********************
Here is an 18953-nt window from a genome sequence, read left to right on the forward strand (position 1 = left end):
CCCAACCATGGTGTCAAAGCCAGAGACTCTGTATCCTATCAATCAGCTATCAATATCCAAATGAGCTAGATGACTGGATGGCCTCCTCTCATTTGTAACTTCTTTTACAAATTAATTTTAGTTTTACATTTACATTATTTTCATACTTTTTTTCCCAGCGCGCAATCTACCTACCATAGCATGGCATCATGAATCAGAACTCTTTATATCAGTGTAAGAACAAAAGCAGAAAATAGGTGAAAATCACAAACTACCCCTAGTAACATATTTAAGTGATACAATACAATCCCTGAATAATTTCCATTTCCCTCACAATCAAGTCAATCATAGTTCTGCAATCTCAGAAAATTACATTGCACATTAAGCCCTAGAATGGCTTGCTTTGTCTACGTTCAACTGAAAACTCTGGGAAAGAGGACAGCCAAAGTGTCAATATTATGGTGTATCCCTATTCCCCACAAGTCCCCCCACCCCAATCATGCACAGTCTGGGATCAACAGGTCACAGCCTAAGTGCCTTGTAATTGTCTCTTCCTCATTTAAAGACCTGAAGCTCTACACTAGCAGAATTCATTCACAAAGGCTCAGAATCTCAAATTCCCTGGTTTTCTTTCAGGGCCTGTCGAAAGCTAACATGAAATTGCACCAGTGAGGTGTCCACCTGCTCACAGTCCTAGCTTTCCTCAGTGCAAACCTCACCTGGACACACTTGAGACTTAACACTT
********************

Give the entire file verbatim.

Here is an 18953-nt window from a genome sequence, read left to right on the forward strand (position 1 = left end):
CCCAACCATGGTGTCAAAGCCAGAGACTCTGTATCCTATCAATCAGCTATCAATATCCAAATGAGCTAGATGACTGGATGGCCTCCTCTCATTTGTAACTTCTTTTACAAATTAATTTTAGTTTTACATTTACATTATTTTCATACTTTTTTTCCCAGCGCGCAATCTACCTACCATAGCATGGCATCATGAATCAGAACTCTTTATATCAGTGTAAGAACAAAAGCAGAAAATAGGTGAAAATCACAAACTACCCCTAGTAACATATTTAAGTGATACAATACAATCCCTGAATAATTTCCATTTCCCTCACAATCAAGTCAATCATAGTTCTGCAATCTCAGAAAATTACATTGCACATTAAGCCCTAGAATGGCTTGCTTTGTCTACGTTCAACTGAAAACTCTGGGAAAGAGGACAGCCAAAGTGTCAATATTATGGTGTATCCCTATTCCCCACAAGTCCCCCCACCCCAATCATGCACAGTCTGGGATCAACAGGTCACAGCCTAAGTGCCTTGTAATTGTCTCTTCCTCATTTAAAGACCTGAAGCTCTACACTAGCAGAATTCATTCACAAAGGCTCAGAATCTCAAATTCCCTGGTTTTCTTTCAGGGCCTGTCGAAAGCTAACATGAAATTGCACCAGTGAGGTGTCCACCTGCTCACAGTCCTAGCTTTCCTCAGTGCAAACCTCACCTGGACACACTTGAGACTTAACACTT